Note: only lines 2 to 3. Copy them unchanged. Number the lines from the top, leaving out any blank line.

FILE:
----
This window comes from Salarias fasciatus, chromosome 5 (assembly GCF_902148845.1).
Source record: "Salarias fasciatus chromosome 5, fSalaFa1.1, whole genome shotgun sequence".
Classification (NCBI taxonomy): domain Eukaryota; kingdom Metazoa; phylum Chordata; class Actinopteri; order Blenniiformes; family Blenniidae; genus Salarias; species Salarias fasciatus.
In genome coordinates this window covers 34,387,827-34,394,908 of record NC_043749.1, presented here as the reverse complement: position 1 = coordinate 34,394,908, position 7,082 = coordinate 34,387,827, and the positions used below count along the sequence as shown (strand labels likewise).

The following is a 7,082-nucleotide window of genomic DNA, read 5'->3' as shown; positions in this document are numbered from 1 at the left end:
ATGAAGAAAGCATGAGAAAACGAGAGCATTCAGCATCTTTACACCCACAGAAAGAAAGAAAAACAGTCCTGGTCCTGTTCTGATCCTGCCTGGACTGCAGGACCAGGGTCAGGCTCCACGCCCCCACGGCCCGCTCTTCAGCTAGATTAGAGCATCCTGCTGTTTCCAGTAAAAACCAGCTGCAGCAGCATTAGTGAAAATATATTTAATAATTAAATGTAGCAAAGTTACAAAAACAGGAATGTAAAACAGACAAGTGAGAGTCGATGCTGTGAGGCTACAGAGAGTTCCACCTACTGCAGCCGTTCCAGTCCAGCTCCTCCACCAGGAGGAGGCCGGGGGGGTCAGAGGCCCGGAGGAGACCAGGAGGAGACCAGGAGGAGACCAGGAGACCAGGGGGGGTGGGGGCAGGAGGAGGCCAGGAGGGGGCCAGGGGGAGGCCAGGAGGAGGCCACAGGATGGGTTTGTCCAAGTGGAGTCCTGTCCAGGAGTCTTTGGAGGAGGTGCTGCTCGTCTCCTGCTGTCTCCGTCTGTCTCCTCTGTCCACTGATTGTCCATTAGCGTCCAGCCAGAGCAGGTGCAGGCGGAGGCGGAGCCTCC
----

Source record: "Salarias fasciatus chromosome 5, fSalaFa1.1, whole genome shotgun sequence".
Classification (NCBI taxonomy): domain Eukaryota; kingdom Metazoa; phylum Chordata; class Actinopteri; order Blenniiformes; family Blenniidae; genus Salarias; species Salarias fasciatus.